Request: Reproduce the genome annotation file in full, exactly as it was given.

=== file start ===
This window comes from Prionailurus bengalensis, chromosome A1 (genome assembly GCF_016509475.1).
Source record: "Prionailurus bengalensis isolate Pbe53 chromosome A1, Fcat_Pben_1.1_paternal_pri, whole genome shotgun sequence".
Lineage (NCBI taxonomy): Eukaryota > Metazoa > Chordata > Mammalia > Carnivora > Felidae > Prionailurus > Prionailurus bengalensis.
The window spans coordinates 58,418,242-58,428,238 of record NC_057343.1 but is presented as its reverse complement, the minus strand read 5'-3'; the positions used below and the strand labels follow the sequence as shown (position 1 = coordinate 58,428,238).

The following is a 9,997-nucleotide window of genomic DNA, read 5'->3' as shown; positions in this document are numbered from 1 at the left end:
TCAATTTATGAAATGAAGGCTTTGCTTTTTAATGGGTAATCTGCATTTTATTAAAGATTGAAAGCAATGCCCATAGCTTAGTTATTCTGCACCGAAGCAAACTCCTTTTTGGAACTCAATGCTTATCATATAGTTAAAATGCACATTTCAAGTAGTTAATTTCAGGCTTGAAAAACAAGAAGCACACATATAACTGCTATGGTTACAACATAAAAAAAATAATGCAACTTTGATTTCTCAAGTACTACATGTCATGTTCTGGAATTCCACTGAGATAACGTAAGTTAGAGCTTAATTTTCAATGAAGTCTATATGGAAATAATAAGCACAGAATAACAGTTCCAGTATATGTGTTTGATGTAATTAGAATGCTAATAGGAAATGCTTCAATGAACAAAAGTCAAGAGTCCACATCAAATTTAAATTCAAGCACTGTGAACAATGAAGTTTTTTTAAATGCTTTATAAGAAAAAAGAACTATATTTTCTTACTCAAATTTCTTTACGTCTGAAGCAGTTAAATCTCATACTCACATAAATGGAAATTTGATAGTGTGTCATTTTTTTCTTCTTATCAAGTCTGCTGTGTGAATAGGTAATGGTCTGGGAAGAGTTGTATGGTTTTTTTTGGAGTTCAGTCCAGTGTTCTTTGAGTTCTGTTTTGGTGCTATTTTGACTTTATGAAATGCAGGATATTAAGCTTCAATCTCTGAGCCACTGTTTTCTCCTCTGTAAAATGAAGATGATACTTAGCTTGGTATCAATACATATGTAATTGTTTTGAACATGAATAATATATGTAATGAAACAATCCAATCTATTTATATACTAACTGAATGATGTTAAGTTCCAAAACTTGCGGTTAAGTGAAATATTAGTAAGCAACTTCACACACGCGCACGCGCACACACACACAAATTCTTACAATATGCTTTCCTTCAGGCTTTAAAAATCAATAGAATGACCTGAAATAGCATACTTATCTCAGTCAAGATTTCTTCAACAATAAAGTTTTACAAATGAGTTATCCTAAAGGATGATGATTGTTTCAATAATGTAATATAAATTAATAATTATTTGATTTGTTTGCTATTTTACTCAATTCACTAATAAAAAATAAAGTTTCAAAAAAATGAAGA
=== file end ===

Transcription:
This window comes from Prionailurus bengalensis, chromosome A1 (genome assembly GCF_016509475.1).
Source record: "Prionailurus bengalensis isolate Pbe53 chromosome A1, Fcat_Pben_1.1_paternal_pri, whole genome shotgun sequence".
Lineage (NCBI taxonomy): Eukaryota > Metazoa > Chordata > Mammalia > Carnivora > Felidae > Prionailurus > Prionailurus bengalensis.
The window spans coordinates 58,418,242-58,428,238 of record NC_057343.1 but is presented as its reverse complement, the minus strand read 5'-3'; the positions used below and the strand labels follow the sequence as shown (position 1 = coordinate 58,428,238).

The following is a 9,997-nucleotide window of genomic DNA, read 5'->3' as shown; positions in this document are numbered from 1 at the left end:
TCAATTTATGAAATGAAGGCTTTGCTTTTTAATGGGTAATCTGCATTTTATTAAAGATTGAAAGCAATGCCCATAGCTTAGTTATTCTGCACCGAAGCAAACTCCTTTTTGGAACTCAATGCTTATCATATAGTTAAAATGCACATTTCAAGTAGTTAATTTCAGGCTTGAAAAACAAGAAGCACACATATAACTGCTATGGTTACAACATAAAAAAAATAATGCAACTTTGATTTCTCAAGTACTACATGTCATGTTCTGGAATTCCACTGAGATAACGTAAGTTAGAGCTTAATTTTCAATGAAGTCTATATGGAAATAATAAGCACAGAATAACAGTTCCAGTATATGTGTTTGATGTAATTAGAATGCTAATAGGAAATGCTTCAATGAACAAAAGTCAAGAGTCCACATCAAATTTAAATTCAAGCACTGTGAACAATGAAGTTTTTTTAAATGCTTTATAAGAAAAAAGAACTATATTTTCTTACTCAAATTTCTTTACGTCTGAAGCAGTTAAATCTCATACTCACATAAATGGAAATTTGATAGTGTGTCATTTTTTTCTTCTTATCAAGTCTGCTGTGTGAATAGGTAATGGTCTGGGAAGAGTTGTATGGTTTTTTTTGGAGTTCAGTCCAGTGTTCTTTGAGTTCTGTTTTGGTGCTATTTTGACTTTATGAAATGCAGGATATTAAGCTTCAATCTCTGAGCCACTGTTTTCTCCTCTGTAAAATGAAGATGATACTTAGCTTGGTATCAATACATATGTAATTGTTTTGAACATGAATAATATATGTAATGAAACAATCCAATCTATTTATATACTAACTGAATGATGTTAAGTTCCAAAACTTGCGGTTAAGTGAAATATTAGTAAGCAACTTCACACACGCGCACGCGCACACACACACAAATTCTTACAATATGCTTTCCTTCAGGCTTTAAAAATCAATAGAATGACCTGAAATAGCATACTTATCTCAGTCAAGATTTCTTCAACAATAAAGTTTTACAAATGAGTTATCCTAAAGGATGATGATTGTTTCAATAATGTAATATAAATTAATAATTATTTGATTTGTTTGCTATTTTACTCAATTCACTAATAAAAAATAAAGTTTCAAAAAAATGAAGA